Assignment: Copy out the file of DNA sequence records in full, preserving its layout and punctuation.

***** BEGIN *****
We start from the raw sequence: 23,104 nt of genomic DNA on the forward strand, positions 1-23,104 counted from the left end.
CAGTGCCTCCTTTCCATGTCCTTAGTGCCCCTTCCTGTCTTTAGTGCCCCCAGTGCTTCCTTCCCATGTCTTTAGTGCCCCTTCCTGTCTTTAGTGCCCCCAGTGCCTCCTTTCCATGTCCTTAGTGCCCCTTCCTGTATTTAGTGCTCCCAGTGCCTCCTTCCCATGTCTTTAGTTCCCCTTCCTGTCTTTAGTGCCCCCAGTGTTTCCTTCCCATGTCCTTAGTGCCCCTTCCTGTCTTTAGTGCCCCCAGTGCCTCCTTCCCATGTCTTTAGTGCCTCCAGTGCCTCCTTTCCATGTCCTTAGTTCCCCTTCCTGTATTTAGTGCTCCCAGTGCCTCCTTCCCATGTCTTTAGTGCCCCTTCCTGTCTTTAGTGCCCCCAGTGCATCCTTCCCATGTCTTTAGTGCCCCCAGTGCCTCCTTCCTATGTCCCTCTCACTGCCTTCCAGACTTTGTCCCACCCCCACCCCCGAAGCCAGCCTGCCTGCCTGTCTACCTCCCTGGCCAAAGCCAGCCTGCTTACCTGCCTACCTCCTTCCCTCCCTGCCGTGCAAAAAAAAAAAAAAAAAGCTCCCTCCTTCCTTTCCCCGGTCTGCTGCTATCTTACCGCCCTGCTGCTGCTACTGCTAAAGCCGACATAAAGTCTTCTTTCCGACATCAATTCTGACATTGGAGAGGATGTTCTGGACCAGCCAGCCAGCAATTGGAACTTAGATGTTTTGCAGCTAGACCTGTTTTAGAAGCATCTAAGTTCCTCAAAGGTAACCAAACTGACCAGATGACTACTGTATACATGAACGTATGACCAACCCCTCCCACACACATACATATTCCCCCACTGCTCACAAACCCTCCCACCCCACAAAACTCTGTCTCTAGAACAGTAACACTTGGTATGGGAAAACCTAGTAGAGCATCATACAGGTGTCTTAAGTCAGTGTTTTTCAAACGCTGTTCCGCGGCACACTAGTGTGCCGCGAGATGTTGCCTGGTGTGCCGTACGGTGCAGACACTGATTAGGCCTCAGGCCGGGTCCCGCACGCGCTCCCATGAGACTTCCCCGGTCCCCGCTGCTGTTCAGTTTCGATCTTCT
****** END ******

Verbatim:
We start from the raw sequence: 23,104 nt of genomic DNA on the forward strand, positions 1-23,104 counted from the left end.
CAGTGCCTCCTTTCCATGTCCTTAGTGCCCCTTCCTGTCTTTAGTGCCCCCAGTGCTTCCTTCCCATGTCTTTAGTGCCCCTTCCTGTCTTTAGTGCCCCCAGTGCCTCCTTTCCATGTCCTTAGTGCCCCTTCCTGTATTTAGTGCTCCCAGTGCCTCCTTCCCATGTCTTTAGTTCCCCTTCCTGTCTTTAGTGCCCCCAGTGTTTCCTTCCCATGTCCTTAGTGCCCCTTCCTGTCTTTAGTGCCCCCAGTGCCTCCTTCCCATGTCTTTAGTGCCTCCAGTGCCTCCTTTCCATGTCCTTAGTTCCCCTTCCTGTATTTAGTGCTCCCAGTGCCTCCTTCCCATGTCTTTAGTGCCCCTTCCTGTCTTTAGTGCCCCCAGTGCATCCTTCCCATGTCTTTAGTGCCCCCAGTGCCTCCTTCCTATGTCCCTCTCACTGCCTTCCAGACTTTGTCCCACCCCCACCCCCGAAGCCAGCCTGCCTGCCTGTCTACCTCCCTGGCCAAAGCCAGCCTGCTTACCTGCCTACCTCCTTCCCTCCCTGCCGTGCAAAAAAAAAAAAAAAAAGCTCCCTCCTTCCTTTCCCCGGTCTGCTGCTATCTTACCGCCCTGCTGCTGCTACTGCTAAAGCCGACATAAAGTCTTCTTTCCGACATCAATTCTGACATTGGAGAGGATGTTCTGGACCAGCCAGCCAGCAATTGGAACTTAGATGTTTTGCAGCTAGACCTGTTTTAGAAGCATCTAAGTTCCTCAAAGGTAACCAAACTGACCAGATGACTACTGTATACATGAACGTATGACCAACCCCTCCCACACACATACATATTCCCCCACTGCTCACAAACCCTCCCACCCCACAAAACTCTGTCTCTAGAACAGTAACACTTGGTATGGGAAAACCTAGTAGAGCATCATACAGGTGTCTTAAGTCAGTGTTTTTCAAACGCTGTTCCGCGGCACACTAGTGTGCCGCGAGATGTTGCCTGGTGTGCCGTACGGTGCAGACACTGATTAGGCCTCAGGCCGGGTCCCGCACGCGCTCCCATGAGACTTCCCCGGTCCCCGCTGCTGTTCAGTTTCGATCTTCT